Recently, the health officials of China stated that a third extra dose of the COVID-19 vaccine may be needed to enhance its effectiveness. The announcement was made soon after a Chinese doctor from Xi’an city reportedly received two doses of the COVID-19 vaccine and was still infected with the CCP virus.
China has been exporting its Sinopharm vaccines all over the globe. Reports on 2nd March put the number of countries China had exported the Sinopharm vaccines to more than 45. The vaccines have been exported at very low cost and with Sinopharm claiming they are able to produce at least 2.6 billion doses this year, a large part of the world’s population will end up inoculated not with the fancy Western vaccines boasting headline-grabbing efficacy rates, but with China’s humble, traditionally made shots.
But there is a dearth of public data on China-made vaccines. Hesitations over their efficacy and safety are still pervasive in the countries depending on them, along with concerns about what China might want in return for the deliveries. But with the new reports signalling that the Chinese vaccine requires a third dose means more production of the Chinese vaccine in facilities based in China will be exported. And because there is almost no verifiable data present to the public, other countries might have to buy more of the Chinese vaccines. A vicious cycle that can continue until China decides to actually release the data for verification of the efficacy of its vaccine.
A virologist who had a talk with The Epoch Times believes that infection is due to the poor quality of Chinese manufacturing vaccines and the rising threat from CCP virus mutations. Despite being completely vaccinated—getting two doses of the COVID-19 vaccine—a Chinese doctor named Liu from Xi’an county, the capital of Shaanxi Province tested positive for the CCP virus on March 18.
There were no reports regarding which China made vaccine the doctor received and no further information about the case was provided. Though it has been speculated that the doctor was inoculated with one of the two Sinopharm vaccines which have been found to be ineffective even after two doses after reports emerged in the United Arab Emirates that the third dose of the Sinopharm is not displaying effective results.
Moreover, it was recently reported that seven people in Hong Kong had died after being inoculated with China’s Sinovac vaccine in less than three weeks.
Gao Fu, the director of the Chinese Center for Disease Control and Prevention (CDC), clarified why two doses of the COVID-19 vaccine might not be enough to avoid infections in an interview with China Central Television (CCTV) on March 20.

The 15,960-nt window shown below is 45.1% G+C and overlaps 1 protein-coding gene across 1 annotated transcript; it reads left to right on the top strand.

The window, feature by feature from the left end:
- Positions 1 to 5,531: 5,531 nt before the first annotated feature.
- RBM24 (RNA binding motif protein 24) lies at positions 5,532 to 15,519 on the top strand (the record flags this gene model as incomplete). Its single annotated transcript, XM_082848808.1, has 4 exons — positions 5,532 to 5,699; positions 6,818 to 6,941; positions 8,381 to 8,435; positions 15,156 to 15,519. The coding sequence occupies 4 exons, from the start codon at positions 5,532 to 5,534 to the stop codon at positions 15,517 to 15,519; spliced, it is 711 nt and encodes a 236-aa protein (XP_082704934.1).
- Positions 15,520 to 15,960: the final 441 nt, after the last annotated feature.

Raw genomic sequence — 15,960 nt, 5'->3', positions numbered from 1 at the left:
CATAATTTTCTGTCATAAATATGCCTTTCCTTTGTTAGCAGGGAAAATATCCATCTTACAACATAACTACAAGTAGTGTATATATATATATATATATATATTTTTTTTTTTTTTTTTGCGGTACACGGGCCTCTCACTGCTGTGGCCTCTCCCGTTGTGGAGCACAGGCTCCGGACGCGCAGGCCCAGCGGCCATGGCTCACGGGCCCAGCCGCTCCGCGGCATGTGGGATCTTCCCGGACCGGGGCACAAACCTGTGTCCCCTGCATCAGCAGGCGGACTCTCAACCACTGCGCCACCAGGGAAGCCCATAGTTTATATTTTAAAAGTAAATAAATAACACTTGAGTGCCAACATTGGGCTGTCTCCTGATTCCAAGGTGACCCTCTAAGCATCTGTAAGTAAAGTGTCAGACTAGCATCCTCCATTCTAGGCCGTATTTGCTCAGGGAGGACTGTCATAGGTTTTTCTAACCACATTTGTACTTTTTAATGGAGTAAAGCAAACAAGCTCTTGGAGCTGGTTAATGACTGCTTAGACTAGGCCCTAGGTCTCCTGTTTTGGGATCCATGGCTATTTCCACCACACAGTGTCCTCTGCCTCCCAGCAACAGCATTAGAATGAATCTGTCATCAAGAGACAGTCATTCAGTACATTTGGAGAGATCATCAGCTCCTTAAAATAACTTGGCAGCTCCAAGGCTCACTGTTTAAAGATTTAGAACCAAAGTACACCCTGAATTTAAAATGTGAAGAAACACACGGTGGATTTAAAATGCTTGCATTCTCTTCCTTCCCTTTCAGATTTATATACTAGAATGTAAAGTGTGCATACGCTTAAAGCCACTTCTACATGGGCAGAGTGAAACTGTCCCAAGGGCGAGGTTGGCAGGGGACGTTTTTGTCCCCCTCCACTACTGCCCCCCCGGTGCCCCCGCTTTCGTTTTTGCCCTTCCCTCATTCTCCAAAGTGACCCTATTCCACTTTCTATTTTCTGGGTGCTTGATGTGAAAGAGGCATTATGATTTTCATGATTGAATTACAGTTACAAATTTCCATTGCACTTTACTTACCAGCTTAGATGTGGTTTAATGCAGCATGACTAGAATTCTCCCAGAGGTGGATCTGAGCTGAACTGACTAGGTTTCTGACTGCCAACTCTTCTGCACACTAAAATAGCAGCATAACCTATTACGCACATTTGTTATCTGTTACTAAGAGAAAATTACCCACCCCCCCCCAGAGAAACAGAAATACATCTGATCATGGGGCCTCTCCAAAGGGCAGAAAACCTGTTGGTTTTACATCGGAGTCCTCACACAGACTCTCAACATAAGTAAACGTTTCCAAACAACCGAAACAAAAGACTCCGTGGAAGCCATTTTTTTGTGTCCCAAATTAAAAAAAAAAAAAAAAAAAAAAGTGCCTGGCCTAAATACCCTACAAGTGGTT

According to Gao, the virus infection is in the respiratory tract, but after vaccination, antibodies are formed in the body. “The antibodies formed in the body [as a result of the vaccine] may not be as effective in preventing respiratory infections.”
He noted that mass vaccination has only recently begun and that no evidence on how people respond to the vaccine exists. Then he said that two doses of the inactivated COVID-19 vaccines made in China may not be enough to induce enough antibodies and that a third dose is necessary. Gao sought to educate the public about the effectiveness of homegrown vaccines by claiming that they would shield the entire population from the disease.
Meanwhile, in the United Arab Emirates, the distributor of China’s Sinopharm vaccine has begun providing a third dose to certain people with a poor immune response. The Sinopharm vaccine was approved by the UAE last year. On March 20, authorities declared that approximately 56 per cent of the adult population had received at least one dose of the Chinese vaccine.
Dr Sean Lin, a former virology researcher at the US Army Research Institute, told The Epoch Times that all new COVID-19 vaccines are administered intramuscularly. “Basically, after being injected it induces antibodies inside the body and it should be all the same.” Lin stated that this is not a reason for the government to ignore the vaccine’s quality problem.
Gao Fu mentioned that a third shot might be needed. “The Chinese vaccines are inactivated vaccines. The second shot is actually an enhancer. If this does not produce enough antibodies, then it means that this inactivated vaccine actually has very low efficacy. And it’s the issue of quality of the vaccine itself,” he explained.
Due to a lack of clarity in trial results, the effectiveness of Chinese vaccines has been questioned. The Sinovac vaccine was found to be 50.4 per cent effective in phase three clinical trials performed in Brazil in January, much less than the Chinese company’s initial claims of a 78 per cent efficacy score. Lin noted that neither the Sinopharm nor the Sinovac vaccines have been subjected to large-scale clinical trials in mainland China, and there is no information on side effects.
“Although the Chinese vaccines have been administered on a large-scale across the country, in fact, neither government departments nor Sinovac or Sinopharm have provided any statistics on the efficacy and the side effects of the vaccines after tens of millions of people were vaccinated,” Lin said.
The vicious cycle of exporting more vaccines by doling out third-grade vaccines in the first place is akin to China’s debt-trap diplomacy. China had earlier offered large loans to underdeveloped nations with hidden contract clauses to subdue their sovereignty. With poorly manufactured vaccines, China has trapped the countries which had imported its vaccines and now that they cannot shift to other vaccines China is pushing the fact that more doses will be needed. A Vaccine trap indeed.